Irises need a minimum of approximately 6 hours of sunshine per day. Although winters can get below zero in my zone 6 garden, summers can be brutal.  Any blooms in the summer or early fall will be greatly enhanced if some shade is provided.  When you don’t have space available on the east side of a building, planting tall flowers down one side of the bed can provide shade.  Get creative!  If this isn’t possible, know that non-shaded temperatures above 90-degrees tend to reduce any open blooms to the consistency of wet tissue; later blooms will be fine. 

Spring blooming irises go dormant about six weeks after bloom season -- this is normal. If rebloomers go dormant they do not produce rebloom, so it is necessary to continue growth.  Fertilize after the spring bloom season has ended.  Water approximately every ten days.  Supplement when Mother Nature is not on the job, but never water when the temperature reaches 90 degrees and above.  It’s best to water early in the morning.  Wet foliage may cause rot, so soaker hoses are a good option. 

Once you determine the size and location of your new planting, it’s time to choose the reblooming irises. If you choose zone 8 or 9 rebloomers for a zone 5 or 6 garden you are sure to suffer disappointment!  This is why iris research becomes very important. 

If you want the opportunity of summer and early fall rebloom your best bet is to go with irises that have been reported to bloom in the summer and fall in your area.  Some of the irises that have summer bloomed in my garden are 'Over and Over,' 'Immortality,' ‘Just Call Me,’ ‘Over and Over’ and ‘Echo Location.’  

'Over & Over' (Innerst 2001)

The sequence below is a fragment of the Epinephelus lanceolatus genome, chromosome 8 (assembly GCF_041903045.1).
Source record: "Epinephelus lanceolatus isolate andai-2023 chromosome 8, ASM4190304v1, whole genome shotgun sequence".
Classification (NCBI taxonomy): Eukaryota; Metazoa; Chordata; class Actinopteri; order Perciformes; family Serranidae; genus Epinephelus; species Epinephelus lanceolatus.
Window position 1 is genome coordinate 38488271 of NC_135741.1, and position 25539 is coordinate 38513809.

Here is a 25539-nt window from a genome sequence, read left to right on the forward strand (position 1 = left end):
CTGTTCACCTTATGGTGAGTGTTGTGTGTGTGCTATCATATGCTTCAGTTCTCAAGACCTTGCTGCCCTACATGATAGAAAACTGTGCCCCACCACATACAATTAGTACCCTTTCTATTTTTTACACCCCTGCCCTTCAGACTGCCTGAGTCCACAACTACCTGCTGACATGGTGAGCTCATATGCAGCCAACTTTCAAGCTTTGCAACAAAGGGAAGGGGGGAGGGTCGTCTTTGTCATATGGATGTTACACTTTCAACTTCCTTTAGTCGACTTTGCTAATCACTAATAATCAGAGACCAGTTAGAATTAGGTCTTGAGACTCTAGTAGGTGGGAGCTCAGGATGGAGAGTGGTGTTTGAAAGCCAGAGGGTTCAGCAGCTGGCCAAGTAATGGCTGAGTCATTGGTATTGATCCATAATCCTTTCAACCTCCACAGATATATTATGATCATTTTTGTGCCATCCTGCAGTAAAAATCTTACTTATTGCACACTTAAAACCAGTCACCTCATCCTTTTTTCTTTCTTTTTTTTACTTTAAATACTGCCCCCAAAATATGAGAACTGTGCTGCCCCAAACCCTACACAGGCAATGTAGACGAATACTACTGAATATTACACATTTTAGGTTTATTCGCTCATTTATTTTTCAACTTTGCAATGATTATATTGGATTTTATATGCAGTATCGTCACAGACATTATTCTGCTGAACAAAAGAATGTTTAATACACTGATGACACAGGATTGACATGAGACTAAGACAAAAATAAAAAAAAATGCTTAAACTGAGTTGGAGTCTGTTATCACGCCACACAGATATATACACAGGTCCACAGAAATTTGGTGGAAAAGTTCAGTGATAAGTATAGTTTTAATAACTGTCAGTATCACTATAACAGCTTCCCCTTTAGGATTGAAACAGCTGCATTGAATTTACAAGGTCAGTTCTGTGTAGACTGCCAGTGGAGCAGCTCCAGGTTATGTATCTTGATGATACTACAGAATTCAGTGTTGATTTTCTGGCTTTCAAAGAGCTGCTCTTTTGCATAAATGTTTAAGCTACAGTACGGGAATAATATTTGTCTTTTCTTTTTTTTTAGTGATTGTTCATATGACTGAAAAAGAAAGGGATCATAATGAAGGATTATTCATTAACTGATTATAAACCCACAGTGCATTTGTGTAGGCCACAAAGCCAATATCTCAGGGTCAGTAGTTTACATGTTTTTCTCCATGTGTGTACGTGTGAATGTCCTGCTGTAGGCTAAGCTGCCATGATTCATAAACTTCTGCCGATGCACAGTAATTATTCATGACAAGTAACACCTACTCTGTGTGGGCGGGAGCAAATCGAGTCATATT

'Immortality' (Zurbrigg 1982)
'Just Call Me' (Wilkerson 2008)  
'Echo Location' (Wilkerson 2007)  
If your goal is a fall season bloom then you might want to buy some of the fall cycle bloomers.  This list includes ‘Star Gate,’ ‘Earl of Essex,’  ‘Halloween Treasure’ and ‘Harvest of Memories.’

'Star Gate' (Wilkerson 2005)

'Earl of Essex'  (Zurbrigg 1980)

'Halloween Treasure' (Wilkerson 2008)

'Harvest of Memories' (Zurbrigg 1985)
In the spring you can visit gardens in your region.  Many clubs maintain a display garden.  This is a mission, so carry a notebook.  All rebloomers do not bloom in all gardens.  Even those that are reported to rebloom in your area may not be happy in your garden.  It’s advisable to quiz established iris growers in your general area to determine the irises most likely to rebloom in your area. 

You can conduct research on the Internet.  Many of the online gardens have information about rebloomers.  Remember to pay attention to the zones they are reporting.  The Reblooming Iris Society has a website.  A membership in the RIS includes two issues of ‘The Recorder’ each year, which contain rebloom reports from most regions.  Reports of rebloom are compiled in a cumulative checklist, available though the RIS website.  You can find many discussions on rebloom in the archives of both iris-talk and iris-photos.  Many things iris can be located at the website of The American Iris Society.